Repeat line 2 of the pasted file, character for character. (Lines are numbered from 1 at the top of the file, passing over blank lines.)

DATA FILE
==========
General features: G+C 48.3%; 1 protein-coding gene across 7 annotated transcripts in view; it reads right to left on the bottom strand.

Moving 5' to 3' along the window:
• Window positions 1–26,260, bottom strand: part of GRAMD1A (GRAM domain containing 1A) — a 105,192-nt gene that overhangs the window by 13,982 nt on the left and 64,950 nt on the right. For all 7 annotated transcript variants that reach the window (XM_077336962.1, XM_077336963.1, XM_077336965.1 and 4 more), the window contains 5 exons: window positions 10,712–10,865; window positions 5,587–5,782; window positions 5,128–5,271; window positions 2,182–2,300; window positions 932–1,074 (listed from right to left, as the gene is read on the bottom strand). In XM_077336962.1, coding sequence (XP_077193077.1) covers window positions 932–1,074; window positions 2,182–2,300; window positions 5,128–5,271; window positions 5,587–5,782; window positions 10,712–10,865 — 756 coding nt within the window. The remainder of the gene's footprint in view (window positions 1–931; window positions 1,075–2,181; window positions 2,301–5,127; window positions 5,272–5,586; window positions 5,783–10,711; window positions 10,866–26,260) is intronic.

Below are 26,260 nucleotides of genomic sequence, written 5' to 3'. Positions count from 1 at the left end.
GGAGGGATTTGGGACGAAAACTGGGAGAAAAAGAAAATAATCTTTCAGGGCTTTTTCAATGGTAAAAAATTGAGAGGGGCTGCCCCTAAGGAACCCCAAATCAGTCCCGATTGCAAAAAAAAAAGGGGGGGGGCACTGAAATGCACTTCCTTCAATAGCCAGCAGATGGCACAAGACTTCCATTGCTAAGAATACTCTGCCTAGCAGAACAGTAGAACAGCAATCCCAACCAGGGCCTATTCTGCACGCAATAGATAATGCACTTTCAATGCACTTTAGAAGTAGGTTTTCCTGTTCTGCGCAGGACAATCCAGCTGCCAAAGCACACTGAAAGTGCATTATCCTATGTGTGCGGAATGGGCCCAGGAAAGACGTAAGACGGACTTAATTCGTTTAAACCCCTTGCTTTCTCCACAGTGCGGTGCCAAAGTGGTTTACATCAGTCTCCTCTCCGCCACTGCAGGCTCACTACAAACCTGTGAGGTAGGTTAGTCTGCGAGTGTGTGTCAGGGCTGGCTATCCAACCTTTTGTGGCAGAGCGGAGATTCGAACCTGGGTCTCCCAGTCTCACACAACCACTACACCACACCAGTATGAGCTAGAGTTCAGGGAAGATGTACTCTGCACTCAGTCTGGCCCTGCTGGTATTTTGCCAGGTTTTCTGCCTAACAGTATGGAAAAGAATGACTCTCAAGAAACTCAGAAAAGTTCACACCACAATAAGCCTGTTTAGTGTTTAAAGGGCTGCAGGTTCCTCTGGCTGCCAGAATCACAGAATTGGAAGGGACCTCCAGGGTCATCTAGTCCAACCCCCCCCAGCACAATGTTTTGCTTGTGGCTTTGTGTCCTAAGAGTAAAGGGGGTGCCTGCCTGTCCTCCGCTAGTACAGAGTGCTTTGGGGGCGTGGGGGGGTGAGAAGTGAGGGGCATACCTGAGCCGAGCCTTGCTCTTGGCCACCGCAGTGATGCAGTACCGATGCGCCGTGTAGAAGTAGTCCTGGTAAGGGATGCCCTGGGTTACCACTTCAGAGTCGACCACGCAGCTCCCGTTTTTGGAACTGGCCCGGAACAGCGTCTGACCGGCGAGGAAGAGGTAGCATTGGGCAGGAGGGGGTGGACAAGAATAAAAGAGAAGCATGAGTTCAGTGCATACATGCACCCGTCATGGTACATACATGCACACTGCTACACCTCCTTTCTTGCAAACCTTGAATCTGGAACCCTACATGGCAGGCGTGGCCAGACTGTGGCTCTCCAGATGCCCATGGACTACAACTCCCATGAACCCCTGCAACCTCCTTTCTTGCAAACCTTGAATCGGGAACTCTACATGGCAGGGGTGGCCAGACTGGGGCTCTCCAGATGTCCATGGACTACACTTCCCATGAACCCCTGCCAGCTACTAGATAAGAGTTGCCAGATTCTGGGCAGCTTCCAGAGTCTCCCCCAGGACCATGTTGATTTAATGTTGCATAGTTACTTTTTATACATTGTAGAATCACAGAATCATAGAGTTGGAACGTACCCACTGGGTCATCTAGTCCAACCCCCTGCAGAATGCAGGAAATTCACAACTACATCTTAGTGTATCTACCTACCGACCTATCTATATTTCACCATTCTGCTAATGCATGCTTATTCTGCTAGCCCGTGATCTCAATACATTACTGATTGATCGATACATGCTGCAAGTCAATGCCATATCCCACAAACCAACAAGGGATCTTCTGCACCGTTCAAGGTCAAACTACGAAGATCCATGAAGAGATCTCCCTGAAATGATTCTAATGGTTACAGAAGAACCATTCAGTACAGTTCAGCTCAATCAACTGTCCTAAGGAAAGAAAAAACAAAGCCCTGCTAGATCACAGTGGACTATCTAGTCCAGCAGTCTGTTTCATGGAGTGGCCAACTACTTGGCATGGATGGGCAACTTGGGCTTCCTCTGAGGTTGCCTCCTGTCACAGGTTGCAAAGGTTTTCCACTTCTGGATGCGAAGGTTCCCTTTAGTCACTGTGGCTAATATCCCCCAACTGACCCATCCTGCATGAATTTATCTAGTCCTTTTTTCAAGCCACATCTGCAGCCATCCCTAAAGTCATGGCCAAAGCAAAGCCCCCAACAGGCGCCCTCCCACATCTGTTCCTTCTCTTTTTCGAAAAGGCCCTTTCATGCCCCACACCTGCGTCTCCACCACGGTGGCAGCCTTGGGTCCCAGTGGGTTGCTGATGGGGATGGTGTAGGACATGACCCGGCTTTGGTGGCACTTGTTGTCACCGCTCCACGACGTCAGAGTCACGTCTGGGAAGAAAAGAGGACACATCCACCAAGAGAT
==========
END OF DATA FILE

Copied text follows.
Moving 5' to 3' along the window: